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After an SD card is erased, what value is read from the card? All bits clear or all bits set?

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2 Answers 2

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The Official Specs from the SD Association should be your first port of call:

4.3.5 Erase

It is desirable to erase many write blocks simultaneously in order to enhance the data throughput.

Identification of these write blocks is accomplished with the ERASE_WR_BLK_START (CMD32), ERASE_WR_BLK_END (CMD33) commands.

The host should adhere to the following command sequence: ERASE_WR_BLK_START, ERASE_WR_BLK_END and ERASE (CMD38).

If an erase (CMD38) or address setting (CMD32, 33) command is received out of sequence, the card shall set the ERASE_SEQ_ERROR bit in the status register and reset the whole sequence.

If an out of sequence command (except SEND_STATUS) is received, the card shall set the ERASE_RESET status bit in the status register, reset the erase sequence and execute the last command.

If the erase range includes write protected sectors, they shall be left intact and only the non-protected sectors shall be erased. The WP_ERASE_SKIP status bit in the status register shall be set.

The address field in the address setting commands is a write block address in byte units. The card will ignore all LSB's below the WRITE_BL_LEN (see CSD) size.

As described above for block write, the card will indicate that an erase is in progress by holding DAT0 low. The actual erase time may be quite long, and the host may issue CMD7 to deselect the card or perform card disconnection, as described in the Block Write section, above.

The data at the card after an erase operation is either '0' or '1', depends on the card vendor.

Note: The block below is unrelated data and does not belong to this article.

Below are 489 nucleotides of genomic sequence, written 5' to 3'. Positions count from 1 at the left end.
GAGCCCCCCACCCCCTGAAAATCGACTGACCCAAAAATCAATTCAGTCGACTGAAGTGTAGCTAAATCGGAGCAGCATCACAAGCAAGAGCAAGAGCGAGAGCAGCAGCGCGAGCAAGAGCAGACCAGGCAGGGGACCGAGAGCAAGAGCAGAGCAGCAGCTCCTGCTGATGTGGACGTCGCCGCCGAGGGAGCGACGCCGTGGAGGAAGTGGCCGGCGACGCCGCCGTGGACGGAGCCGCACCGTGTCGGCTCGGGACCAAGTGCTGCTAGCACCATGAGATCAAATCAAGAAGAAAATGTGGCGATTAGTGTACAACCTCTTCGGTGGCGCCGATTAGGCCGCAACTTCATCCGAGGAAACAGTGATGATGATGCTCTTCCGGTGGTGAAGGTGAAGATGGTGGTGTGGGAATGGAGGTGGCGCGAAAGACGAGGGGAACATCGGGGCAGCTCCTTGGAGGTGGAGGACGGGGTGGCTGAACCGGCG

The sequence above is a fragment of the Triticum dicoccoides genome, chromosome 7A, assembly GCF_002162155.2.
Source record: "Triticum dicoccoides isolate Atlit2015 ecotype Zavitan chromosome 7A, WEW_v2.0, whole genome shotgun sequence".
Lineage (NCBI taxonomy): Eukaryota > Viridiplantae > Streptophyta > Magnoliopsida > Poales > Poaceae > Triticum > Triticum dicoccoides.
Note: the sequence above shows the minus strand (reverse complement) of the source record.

The SCR register bit DATA_STAT_AFTER_ERASE (bit 55) defines whether it is '0' or '1'.

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2  
Thanks, clear case of RTFM. –  William J Bagshaw Mar 19 '13 at 0:42

A file system really only checks the header of a file, sees the header says it blank and moves on. The OS then sees that as space that can be used, but until those sectors / blocks are over written, the data is still there and easily recoverable. If you want to see it, download the free Recuva, delete some files and then browse that directory with Recuva. It should scare you.

http://www.piriform.com/recuva

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Erasing an SD card removes the data, this is not deleting a files or formatting. When writing to an SD card it typically has to erase what is there first and then write the new data. Erasing is done automatically as part of a write. It can also be done as part of the format. Not only does it remove the data, the first time the disk is written the erase phase is not required. My question is if the SD card is erase, what value is read from the erase parts of the SD card? All bits clear or all bits set? –  William J Bagshaw Mar 19 '13 at 0:21
    
An erasure or format is the same thing, the files are marked "blank" or deleted, but the data is still there. It applies to SD, CF, HD and SSD. That is why there are special requirements for government agencies to dispose of and media, erased is not the same as blank, although Windows does not see the difference. –  AthomSfere Mar 19 '13 at 0:26
    
The question is not about deleting files. See formatting options in <sdcard.org/downloads/formatter_4/SDFormatter_4e.pdf>; The SD card can be erased. The security issue is that even if data is "overwritten" or "erased" clever people can retrieve the original data. Software shredders repeatedly over write the data again and again. Governments physically shred storage media, hard disks too. The question is about the erase of the SD card. Not about deleting a file or the secure removal of the original data. Just what value does an SD card erase to, all bits set or all bits clear. –  William J Bagshaw Mar 19 '13 at 0:36
    
You are missing the point, erasure, deleting, formatting are all equivalent. Your PDF did not work, but SD Formatter "Formats" the drive, meaning it erases the data (marked blank) and then a new file system is written. Also, you did not mention you were looking at SD's formatter and had questions about their terminology. - QUICK - FULL (Erase) - FULL OverWrite Actually tells me alot of what you were asking –  AthomSfere Mar 19 '13 at 0:50
    
@AthomSfere: He's not missing the point, you are. He wasn't looking at SD Formatter or any particular utility, but was asking about the specs for state of an SD card after an erase operation (the terminology is not program related). Your answer is valid for software/OS-controlled data erasure on HDDs, but note that an SD card has a controller chip that carries out the actual erase operation after the SD_Erase() function is called. That's why the data after an erase op is vendor dependent. –  Karan Mar 19 '13 at 1:16

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